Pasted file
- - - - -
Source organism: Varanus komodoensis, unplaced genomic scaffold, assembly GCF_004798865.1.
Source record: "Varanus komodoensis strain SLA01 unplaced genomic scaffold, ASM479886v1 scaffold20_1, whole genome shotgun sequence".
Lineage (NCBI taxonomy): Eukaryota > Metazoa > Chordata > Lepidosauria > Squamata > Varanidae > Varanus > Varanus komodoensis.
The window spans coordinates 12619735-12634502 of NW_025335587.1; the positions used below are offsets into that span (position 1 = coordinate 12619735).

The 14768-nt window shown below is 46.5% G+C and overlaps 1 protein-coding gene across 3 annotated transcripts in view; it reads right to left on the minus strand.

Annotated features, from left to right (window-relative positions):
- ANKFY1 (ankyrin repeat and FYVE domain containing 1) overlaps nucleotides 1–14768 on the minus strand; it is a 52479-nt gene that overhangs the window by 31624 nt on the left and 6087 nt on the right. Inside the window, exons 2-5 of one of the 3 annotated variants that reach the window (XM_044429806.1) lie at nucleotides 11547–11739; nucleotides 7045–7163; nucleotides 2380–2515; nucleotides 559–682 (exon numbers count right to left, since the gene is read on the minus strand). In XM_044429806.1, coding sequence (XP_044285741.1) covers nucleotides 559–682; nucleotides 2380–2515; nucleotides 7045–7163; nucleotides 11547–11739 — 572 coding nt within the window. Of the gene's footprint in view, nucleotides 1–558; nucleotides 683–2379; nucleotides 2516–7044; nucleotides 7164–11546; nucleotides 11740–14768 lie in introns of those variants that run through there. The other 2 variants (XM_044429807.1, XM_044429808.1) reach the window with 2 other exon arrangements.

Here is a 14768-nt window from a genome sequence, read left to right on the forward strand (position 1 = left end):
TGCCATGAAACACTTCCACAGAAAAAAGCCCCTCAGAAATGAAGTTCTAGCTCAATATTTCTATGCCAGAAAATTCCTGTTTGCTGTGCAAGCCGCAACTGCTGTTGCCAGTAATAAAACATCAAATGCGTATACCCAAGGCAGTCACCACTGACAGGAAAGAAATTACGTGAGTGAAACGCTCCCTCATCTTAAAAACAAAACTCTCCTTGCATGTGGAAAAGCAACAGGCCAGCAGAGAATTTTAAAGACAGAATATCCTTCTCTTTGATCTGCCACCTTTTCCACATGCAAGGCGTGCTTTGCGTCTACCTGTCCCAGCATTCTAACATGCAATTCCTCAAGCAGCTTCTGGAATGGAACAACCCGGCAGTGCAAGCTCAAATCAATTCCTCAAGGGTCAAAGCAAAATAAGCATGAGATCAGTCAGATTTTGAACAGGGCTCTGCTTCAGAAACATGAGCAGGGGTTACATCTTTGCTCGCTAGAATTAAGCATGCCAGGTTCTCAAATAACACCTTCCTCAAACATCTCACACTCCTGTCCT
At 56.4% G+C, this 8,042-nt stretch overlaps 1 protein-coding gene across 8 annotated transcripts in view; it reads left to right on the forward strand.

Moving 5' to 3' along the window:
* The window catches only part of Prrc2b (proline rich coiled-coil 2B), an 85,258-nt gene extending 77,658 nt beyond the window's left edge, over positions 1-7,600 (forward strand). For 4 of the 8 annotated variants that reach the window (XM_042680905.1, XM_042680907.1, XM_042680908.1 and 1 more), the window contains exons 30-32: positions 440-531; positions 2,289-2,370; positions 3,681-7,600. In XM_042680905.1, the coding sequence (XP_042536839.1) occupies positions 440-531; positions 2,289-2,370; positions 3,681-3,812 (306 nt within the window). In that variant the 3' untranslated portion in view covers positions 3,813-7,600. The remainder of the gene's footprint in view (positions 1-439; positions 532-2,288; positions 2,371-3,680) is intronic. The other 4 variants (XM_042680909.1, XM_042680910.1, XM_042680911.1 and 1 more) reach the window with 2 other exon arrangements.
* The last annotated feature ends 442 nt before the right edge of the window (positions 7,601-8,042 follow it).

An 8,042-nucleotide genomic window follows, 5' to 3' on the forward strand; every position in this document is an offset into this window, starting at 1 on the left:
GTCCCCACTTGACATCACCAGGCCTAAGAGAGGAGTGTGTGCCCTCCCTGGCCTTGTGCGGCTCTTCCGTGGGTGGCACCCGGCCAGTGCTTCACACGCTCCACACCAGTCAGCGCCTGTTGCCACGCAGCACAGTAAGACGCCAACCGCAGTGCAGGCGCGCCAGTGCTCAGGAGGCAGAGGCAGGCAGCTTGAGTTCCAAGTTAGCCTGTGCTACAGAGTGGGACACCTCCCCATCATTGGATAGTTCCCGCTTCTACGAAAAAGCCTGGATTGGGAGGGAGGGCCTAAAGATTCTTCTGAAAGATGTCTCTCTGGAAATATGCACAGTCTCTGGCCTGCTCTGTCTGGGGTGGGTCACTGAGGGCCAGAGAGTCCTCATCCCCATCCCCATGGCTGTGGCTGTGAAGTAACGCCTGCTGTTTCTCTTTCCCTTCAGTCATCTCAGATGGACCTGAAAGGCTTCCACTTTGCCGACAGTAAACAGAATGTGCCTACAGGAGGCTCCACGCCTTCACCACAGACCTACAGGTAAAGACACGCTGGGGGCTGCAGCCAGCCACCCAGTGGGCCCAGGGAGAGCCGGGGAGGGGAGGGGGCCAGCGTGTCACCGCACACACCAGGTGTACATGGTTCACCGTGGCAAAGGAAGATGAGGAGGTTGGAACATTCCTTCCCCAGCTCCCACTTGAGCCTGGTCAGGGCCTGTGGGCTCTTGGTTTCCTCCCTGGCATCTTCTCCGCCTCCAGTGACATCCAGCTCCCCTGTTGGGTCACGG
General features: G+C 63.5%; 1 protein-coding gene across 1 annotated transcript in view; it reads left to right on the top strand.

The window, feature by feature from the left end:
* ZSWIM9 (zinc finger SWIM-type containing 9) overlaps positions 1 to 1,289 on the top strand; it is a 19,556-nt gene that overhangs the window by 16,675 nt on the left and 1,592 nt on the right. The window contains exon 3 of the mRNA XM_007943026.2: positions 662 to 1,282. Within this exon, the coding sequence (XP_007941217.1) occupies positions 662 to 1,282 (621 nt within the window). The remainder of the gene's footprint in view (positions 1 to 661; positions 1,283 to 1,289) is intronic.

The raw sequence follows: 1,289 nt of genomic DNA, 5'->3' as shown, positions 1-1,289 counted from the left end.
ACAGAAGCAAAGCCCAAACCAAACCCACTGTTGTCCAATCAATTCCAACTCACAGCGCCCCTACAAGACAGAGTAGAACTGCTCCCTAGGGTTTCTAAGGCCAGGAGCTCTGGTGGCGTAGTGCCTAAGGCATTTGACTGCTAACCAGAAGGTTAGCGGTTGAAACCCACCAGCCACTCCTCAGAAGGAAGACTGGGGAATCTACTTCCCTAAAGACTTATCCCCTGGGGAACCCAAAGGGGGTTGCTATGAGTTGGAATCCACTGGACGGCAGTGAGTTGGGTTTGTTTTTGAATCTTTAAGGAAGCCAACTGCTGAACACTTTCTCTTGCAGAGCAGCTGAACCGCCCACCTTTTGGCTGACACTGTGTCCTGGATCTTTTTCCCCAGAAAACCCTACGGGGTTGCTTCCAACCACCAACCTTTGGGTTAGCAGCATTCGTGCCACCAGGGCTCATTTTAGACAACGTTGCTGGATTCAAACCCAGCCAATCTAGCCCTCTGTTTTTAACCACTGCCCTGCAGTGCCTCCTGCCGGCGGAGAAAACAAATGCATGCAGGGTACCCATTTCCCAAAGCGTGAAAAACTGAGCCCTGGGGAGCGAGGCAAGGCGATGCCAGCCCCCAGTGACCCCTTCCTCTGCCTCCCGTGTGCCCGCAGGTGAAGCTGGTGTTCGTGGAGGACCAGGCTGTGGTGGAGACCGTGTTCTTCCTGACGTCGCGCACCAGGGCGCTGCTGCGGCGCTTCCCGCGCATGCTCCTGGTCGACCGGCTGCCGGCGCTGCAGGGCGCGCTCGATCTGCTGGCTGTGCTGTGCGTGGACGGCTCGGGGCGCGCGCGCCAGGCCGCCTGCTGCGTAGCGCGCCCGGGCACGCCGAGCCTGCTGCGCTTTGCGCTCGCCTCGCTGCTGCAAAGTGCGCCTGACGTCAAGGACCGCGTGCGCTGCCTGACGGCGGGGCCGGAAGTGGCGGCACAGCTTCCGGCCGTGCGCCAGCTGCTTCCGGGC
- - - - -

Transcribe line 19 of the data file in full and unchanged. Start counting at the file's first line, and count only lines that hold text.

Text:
The raw sequence follows: 1,289 nt of genomic DNA, 5'->3' as shown, positions 1-1,289 counted from the left end.